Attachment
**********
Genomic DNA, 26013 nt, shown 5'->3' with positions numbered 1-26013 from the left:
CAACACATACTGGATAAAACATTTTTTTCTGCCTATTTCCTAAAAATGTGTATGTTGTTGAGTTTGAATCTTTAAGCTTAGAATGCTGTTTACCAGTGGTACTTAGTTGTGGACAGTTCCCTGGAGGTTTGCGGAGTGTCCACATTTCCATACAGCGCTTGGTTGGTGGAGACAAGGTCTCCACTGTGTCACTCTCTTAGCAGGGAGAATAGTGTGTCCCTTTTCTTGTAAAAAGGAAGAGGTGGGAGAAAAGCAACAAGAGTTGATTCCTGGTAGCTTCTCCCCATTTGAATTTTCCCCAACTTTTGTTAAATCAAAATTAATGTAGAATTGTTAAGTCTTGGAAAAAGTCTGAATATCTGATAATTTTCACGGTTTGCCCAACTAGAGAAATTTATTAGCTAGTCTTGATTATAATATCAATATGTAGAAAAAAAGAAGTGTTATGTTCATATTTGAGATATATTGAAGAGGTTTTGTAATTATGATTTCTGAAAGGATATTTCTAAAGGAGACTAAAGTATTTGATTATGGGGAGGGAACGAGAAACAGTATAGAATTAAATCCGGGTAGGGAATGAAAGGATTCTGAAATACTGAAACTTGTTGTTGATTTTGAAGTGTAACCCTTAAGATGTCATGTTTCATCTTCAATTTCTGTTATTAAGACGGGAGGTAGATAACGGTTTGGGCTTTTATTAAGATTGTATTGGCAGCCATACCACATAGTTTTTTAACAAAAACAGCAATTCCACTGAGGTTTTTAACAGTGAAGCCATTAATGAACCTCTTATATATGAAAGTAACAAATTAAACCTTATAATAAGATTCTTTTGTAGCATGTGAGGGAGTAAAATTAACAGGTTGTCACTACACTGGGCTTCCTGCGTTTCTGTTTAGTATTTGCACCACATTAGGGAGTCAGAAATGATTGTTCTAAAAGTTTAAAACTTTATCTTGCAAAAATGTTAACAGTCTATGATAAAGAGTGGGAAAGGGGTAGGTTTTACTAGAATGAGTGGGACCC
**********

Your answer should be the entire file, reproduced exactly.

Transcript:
Genomic DNA, 26013 nt, shown 5'->3' with positions numbered 1-26013 from the left:
CAACACATACTGGATAAAACATTTTTTTCTGCCTATTTCCTAAAAATGTGTATGTTGTTGAGTTTGAATCTTTAAGCTTAGAATGCTGTTTACCAGTGGTACTTAGTTGTGGACAGTTCCCTGGAGGTTTGCGGAGTGTCCACATTTCCATACAGCGCTTGGTTGGTGGAGACAAGGTCTCCACTGTGTCACTCTCTTAGCAGGGAGAATAGTGTGTCCCTTTTCTTGTAAAAAGGAAGAGGTGGGAGAAAAGCAACAAGAGTTGATTCCTGGTAGCTTCTCCCCATTTGAATTTTCCCCAACTTTTGTTAAATCAAAATTAATGTAGAATTGTTAAGTCTTGGAAAAAGTCTGAATATCTGATAATTTTCACGGTTTGCCCAACTAGAGAAATTTATTAGCTAGTCTTGATTATAATATCAATATGTAGAAAAAAAGAAGTGTTATGTTCATATTTGAGATATATTGAAGAGGTTTTGTAATTATGATTTCTGAAAGGATATTTCTAAAGGAGACTAAAGTATTTGATTATGGGGAGGGAACGAGAAACAGTATAGAATTAAATCCGGGTAGGGAATGAAAGGATTCTGAAATACTGAAACTTGTTGTTGATTTTGAAGTGTAACCCTTAAGATGTCATGTTTCATCTTCAATTTCTGTTATTAAGACGGGAGGTAGATAACGGTTTGGGCTTTTATTAAGATTGTATTGGCAGCCATACCACATAGTTTTTTAACAAAAACAGCAATTCCACTGAGGTTTTTAACAGTGAAGCCATTAATGAACCTCTTATATATGAAAGTAACAAATTAAACCTTATAATAAGATTCTTTTGTAGCATGTGAGGGAGTAAAATTAACAGGTTGTCACTACACTGGGCTTCCTGCGTTTCTGTTTAGTATTTGCACCACATTAGGGAGTCAGAAATGATTGTTCTAAAAGTTTAAAACTTTATCTTGCAAAAATGTTAACAGTCTATGATAAAGAGTGGGAAAGGGGTAGGTTTTACTAGAATGAGTGGGACCC